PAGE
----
Meanwhile, Stephan has had a daughter: Aurora! Remember, 1959 movie
starts with the christening of Aurora. Maleficent curses the baby. Stephan begs
Maleficent to take her curse back. Maleficent changes it with a sleep that can
only end if the princess receives true love’s kiss.
This is only to take even a bitter revenge from Stephan, because they both
know that such a love does not exist. Maleficent seals the curse with the words
“This curse will last till the end of time. No power on Earth can change it.” She
too turns into a green light and leaves the hall. She retreats to the Moors and
“revels in the sorrow that her curse has brought.”
Maleficent watches Aurora closely, who was brought to a nearby village by
the three fairies to protect her from the curse. She starts taking care of the little
princess, since the three fairies know nothing about child care, exposing her to
thirst, hunger and various other dangers.
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Intertextual Transformation of A Fairy Tale From Sleeping Beauty to Maleficent
In other words, she becomes the guardian angel of the baby she cursed. She is
a very kind hearted child. Her character traits resemble to those of Maleficent’s
as a child. One day she comes across Maleficent and runs to hug her. Maleficent
is surprised but does not stop her. The older Aurora gets, the more she wants
to know about Maleficent and believes she’s her “Fairy Godmother”.
She wishes to break the curse and uses all her power for it. But a whisper
repeats these words she had uttered nearly 16 years ago at the christening:
“This curse will last till the end of time. No power on Earth can change it.”
Maleficent is helpless.
The 16th birthday is approaching. One day, on her way back to the cottage
from a walk in the forest, Aurora runs into a young man. His name is Philipp.
Aurora, is yet ignorant of the fact that he is a prince.
They are instantly attracted to each other and promise to meet again. They do
not fall in love at first sight either. Just like in the 1959 version, the fairies are
busy organizing a birthday party for Aurora. They are very happy because
their mission is about to end. Although they like Aurora, they believe they
wasted 16 years of their lives. Clearly, the intention here is to tear down the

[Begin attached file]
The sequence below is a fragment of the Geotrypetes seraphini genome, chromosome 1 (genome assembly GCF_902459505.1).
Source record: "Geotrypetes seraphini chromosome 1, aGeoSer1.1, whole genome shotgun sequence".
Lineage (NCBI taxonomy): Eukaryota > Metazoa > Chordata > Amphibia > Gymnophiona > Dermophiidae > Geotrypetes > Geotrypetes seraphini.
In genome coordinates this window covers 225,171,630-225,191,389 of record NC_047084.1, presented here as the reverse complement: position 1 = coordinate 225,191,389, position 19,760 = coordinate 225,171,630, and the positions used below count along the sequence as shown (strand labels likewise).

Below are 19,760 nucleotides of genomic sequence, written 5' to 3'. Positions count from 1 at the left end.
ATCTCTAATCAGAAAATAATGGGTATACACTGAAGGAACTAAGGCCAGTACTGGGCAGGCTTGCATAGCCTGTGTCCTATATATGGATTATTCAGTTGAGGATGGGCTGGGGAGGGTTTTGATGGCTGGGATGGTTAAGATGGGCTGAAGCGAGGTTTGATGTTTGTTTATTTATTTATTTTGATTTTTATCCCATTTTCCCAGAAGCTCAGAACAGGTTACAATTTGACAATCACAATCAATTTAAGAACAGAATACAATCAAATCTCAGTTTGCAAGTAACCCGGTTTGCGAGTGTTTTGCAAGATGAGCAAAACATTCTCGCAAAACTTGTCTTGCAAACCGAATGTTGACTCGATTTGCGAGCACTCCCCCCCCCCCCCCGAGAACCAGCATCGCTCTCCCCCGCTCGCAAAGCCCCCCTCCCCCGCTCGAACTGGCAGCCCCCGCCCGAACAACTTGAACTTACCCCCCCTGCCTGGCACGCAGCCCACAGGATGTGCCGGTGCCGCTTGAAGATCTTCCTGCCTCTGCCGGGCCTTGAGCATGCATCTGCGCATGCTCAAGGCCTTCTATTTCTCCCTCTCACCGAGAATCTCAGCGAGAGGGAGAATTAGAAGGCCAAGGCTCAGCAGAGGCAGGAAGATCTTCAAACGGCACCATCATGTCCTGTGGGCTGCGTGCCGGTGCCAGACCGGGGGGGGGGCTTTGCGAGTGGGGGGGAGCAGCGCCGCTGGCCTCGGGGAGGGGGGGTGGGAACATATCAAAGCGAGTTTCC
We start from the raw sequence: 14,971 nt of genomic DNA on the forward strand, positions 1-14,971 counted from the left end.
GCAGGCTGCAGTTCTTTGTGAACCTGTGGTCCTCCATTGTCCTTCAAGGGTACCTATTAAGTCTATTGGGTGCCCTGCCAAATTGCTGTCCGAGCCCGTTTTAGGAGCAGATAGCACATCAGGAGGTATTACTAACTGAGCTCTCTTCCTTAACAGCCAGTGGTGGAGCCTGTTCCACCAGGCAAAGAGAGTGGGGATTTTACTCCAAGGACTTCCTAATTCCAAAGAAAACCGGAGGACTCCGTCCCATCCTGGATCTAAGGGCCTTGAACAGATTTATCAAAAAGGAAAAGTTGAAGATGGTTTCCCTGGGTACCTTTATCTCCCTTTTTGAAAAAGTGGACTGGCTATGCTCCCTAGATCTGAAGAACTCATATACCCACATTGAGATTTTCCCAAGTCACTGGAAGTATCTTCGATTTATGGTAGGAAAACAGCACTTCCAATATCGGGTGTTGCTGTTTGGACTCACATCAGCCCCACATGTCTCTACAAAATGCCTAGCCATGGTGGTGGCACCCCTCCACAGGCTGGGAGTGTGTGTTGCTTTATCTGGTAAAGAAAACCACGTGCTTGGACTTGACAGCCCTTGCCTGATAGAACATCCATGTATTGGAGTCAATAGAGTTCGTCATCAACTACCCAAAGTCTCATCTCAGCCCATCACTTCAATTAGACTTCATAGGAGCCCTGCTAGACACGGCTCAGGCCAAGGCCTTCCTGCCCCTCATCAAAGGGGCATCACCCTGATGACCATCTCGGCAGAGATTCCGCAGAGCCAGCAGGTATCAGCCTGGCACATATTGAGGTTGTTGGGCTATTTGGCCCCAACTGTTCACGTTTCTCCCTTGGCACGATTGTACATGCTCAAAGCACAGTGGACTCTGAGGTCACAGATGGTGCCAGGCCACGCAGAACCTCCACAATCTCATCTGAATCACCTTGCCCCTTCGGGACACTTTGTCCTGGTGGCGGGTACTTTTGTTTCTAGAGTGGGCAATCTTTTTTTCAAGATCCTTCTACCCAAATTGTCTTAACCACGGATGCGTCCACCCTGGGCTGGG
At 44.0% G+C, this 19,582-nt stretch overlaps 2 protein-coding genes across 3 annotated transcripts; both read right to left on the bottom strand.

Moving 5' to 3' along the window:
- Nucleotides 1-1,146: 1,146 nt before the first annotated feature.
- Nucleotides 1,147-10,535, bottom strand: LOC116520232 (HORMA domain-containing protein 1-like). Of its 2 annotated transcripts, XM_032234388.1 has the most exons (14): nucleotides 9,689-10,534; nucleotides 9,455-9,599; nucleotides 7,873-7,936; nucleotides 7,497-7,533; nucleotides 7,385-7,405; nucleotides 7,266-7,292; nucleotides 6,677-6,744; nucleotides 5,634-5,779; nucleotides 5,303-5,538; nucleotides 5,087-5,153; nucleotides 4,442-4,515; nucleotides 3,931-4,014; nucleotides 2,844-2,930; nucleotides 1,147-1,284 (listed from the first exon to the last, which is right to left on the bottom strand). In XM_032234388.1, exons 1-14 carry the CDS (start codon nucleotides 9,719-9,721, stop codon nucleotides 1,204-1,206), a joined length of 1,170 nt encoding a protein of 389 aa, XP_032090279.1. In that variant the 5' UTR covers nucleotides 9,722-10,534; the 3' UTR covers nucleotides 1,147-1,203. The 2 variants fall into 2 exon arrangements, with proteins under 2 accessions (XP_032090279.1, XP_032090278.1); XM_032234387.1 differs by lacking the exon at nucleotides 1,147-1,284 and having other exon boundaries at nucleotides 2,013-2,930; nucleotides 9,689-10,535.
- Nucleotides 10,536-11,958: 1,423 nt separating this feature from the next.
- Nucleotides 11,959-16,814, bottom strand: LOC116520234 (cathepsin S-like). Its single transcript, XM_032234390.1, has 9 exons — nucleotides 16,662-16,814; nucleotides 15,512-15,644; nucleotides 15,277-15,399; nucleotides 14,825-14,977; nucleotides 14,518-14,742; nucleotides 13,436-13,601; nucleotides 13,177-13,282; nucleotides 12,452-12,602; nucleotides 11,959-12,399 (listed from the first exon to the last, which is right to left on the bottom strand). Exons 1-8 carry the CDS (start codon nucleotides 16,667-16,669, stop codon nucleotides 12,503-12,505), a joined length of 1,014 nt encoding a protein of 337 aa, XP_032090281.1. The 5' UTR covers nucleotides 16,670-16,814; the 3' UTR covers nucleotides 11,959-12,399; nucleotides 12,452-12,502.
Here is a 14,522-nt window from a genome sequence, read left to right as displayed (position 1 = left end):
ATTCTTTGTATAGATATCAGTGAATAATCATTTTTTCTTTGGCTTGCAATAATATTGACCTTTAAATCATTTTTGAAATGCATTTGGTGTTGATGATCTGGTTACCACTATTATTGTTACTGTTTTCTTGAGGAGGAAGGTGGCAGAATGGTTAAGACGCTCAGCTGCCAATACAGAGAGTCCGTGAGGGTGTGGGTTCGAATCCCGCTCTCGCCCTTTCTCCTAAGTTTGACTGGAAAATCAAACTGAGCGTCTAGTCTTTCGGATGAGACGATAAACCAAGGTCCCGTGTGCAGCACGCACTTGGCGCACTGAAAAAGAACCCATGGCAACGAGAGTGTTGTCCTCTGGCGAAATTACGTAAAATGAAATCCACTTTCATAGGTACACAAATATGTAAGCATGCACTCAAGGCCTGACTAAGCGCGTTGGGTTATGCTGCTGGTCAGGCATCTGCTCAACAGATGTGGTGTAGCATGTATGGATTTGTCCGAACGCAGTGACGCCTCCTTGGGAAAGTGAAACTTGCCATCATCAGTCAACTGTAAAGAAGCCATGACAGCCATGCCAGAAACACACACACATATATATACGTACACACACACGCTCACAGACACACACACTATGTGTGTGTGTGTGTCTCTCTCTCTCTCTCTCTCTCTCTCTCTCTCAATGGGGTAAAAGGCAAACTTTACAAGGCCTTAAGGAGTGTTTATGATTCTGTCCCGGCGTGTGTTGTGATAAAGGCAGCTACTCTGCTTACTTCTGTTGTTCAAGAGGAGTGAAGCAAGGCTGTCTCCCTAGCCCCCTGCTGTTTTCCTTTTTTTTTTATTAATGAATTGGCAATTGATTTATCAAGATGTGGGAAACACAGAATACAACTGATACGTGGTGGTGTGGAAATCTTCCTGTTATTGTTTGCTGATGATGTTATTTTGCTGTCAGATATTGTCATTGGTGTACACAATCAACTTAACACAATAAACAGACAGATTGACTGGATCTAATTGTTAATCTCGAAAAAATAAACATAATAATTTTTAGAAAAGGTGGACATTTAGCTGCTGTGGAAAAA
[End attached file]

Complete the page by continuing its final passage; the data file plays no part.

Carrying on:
traditional “fairies are good” perception of the audience.
Eventually, they reveal the curse that Maleficent put on her. Aurora finds out
that her fairy Godmother is Maleficent herself. Torn to pieces, she sets off to the
castle in bitter disappointment.
Stephan has long been thinking of destroying Maleficent. The prosperity of
the kingdom, his wife’s sickness and death have not been a concern for him.
He had sent his soldiers to the Moors to capture Maleficent and had iron webs
constructed to stop her from entering the castle.
Stephan is now very different from the child that threw away his ring in order
not to harm Maleficent. Greed and later fear made him lose his mind. He even
does not care much for his own daughter.
The curse gets fulfilled and Aurora falls into sleep from which she can only
wake up with the true love kiss. Maleficent and Diaval put their lives at stake
and enter the castle.
As Maleficent predicted, Philipp’s kiss does not work. Maleficent is devastated.
At Aurora’s bedside she says “I will not ask your forgiveness because what
I have done to you is unforgivable. I was lost in hatred and revenge. Sweet
Aurora, you stole what was left of my heart. And now I have lost you forever. I
swear, no harm will come to you as long as I live. And not a day shall pass that
I don’t miss your smile.” Then she kisses her forehead.
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She is in tears. The moment she turns her back to go away, Aurora opens her
eyes: “Hello Godmother.” Maleficent turns her face to her in great astonishment
and joy and responds “Hello Beasty”. The words “No truer love” spill from
Diaval’s mouth, who has been watching them. Yes, it is clearly demonstrated
that there can be no truer love on earth than this. So you know now whose kiss
brings Aurora back to life in 2014 version. However, Stephan is determined to
kill Maleficent. He throws an iron web at her.
Maleficent turns Diaval into a dragon. Contrary to 1959 movie, Diaval is the